Where the Science of Psychology Meets the Art of Being Human

Managing Anxiety and Building Resilience in Kids: How Nutrition Can Help (by Lucinda Miller MGNI MRNI MH)

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Managing Anxiety and Building Resilience in Kids How Nutrition Can Help

Anxiety used to be seen just as an innate condition of an emotionally fragile child or something triggered by significant life events. But medical science now understands more about the array of underlying physical and chemical imbalances that can trigger excess worry, anxiety and overwhelm.

This post will help you arm yourself with information about some of the life changing links between common nutrient shortfalls and metabolic imbalances, to help your child live a happier, healthier, calmer life whilst also building resilience in the longer term.

Picky Eaters?

If you have a child who is sad, angry or anxious then he or she may also be a picky eater too. If so, this could be a sign of where to focus. It has been well documented that there is a significant relationship between unhealthy dietary patterns and poorer mental health in children and adolescents. So, especially if changes in eating patterns started in the months running up to the mood changes or they have always struggled with eating a healthy diet, then this may well be part of the overall picture.

Sometimes even children with great diets face periods of difficulties with their mental health. This can still sometimes be due to nutritional shortfalls because of specific metabolic needs or due to a compromised ability to digest and extract the optimum nutrition from the food they eat.

For a child (or anyone) to cope with stressful and anxious situations, they need the right store of nutrients to produce the correct balance of neurotransmitters to keep them happy and calm. Ongoing worry and anxiety can in themselves deplete nutritional reserves further, so this is why the right diet and/or food supplement support is crucial.

A Happy Gut A Happy Mind

The scientific and medical communities now understand the importance of our individual gut microbiome and how it can directly change brain activity and behaviour via the microbiota-gut-brain axis (which includes the immune, neuroendocrine, and neural pathways). In turn, this relationship directly influences stress-related and psychiatric issues including anxiety, depression, and OCD.

A very important first step to help your child can be the supplementation of probiotics, particularly if your child has had several courses of antibiotics (recently or in the past), or tummy issues such as gas, constipation, bloating etc.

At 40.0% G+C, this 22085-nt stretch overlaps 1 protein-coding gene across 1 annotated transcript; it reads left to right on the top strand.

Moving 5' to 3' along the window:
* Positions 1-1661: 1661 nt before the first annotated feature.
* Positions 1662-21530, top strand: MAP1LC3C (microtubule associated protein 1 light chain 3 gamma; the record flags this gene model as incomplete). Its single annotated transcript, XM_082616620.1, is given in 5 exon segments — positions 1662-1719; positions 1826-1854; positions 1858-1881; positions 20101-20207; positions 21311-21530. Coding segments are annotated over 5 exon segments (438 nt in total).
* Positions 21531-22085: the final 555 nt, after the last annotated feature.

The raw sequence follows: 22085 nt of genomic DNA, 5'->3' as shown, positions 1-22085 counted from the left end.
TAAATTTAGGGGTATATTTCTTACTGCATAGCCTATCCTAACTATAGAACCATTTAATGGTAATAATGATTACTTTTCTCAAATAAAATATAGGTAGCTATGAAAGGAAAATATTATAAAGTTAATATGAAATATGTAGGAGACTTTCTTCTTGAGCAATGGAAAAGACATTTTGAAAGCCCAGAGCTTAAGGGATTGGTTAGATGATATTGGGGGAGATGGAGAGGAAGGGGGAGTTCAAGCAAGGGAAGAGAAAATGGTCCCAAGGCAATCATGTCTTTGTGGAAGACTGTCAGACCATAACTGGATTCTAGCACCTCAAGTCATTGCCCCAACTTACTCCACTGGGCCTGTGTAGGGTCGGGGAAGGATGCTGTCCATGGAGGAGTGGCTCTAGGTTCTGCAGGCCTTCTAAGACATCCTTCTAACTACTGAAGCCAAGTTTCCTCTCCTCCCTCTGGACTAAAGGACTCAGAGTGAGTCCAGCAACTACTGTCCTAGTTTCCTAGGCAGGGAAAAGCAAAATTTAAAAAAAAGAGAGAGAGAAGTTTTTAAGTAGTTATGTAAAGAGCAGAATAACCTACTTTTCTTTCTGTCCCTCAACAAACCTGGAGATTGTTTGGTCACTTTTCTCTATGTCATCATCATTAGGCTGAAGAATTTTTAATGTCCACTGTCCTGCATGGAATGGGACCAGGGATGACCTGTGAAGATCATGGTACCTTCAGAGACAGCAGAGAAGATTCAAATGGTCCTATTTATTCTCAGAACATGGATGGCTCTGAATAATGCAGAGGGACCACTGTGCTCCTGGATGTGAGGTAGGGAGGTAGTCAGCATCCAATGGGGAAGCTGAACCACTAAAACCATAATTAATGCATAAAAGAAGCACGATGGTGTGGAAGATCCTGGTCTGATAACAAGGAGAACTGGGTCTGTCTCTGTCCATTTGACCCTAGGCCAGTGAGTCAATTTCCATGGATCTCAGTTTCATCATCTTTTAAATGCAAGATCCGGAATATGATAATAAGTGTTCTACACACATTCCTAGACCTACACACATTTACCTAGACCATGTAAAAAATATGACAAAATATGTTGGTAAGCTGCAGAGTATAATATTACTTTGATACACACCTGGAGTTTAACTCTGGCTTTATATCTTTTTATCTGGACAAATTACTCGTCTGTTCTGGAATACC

A healthy, balanced diet full of real food, (fresh natural ingredients), meat and fish, fresh veggies and fruit, healthy fat and minimal refined sugar and processed food will all support a healthy gut.

Does Your Child Have Enough Magnesium?

For centuries, magnesium has been used as a relief for many ailments including mood swings, insecurities, and headaches. Magnesium is crucial for the functioning of the central nervous system and optimisation of your mitochondria (the powerhouse of every cell in our body) and thus essential in the prevention of cell health.

During periods of stress, magnesium is quickly used up by the body, which in turn can create more anxiety, which then has the knock-on effect of again depleting the levels of magnesium through stress.

Historically we all ate a diet that included higher levels of natural magnesium; but modern food production techniques have dramatically reduced the amount of magnesium found in many food, increasing the need for supplementation and possibly increasing anxiety and mental health issues.

A fun and simple way to increase your child’s magnesium levels are adding Epsom salts to the evening bath. Natural food sources of magnesium include nuts, seeds, oily fish, dark leafy greens, bananas, strawberries, buckwheat, cocoa, molasses and natural yoghurt. Magnesium supplements might also be a good option to ensure your child’s stored levels remain consistent, especially if they have a narrow range of foods that they will eat.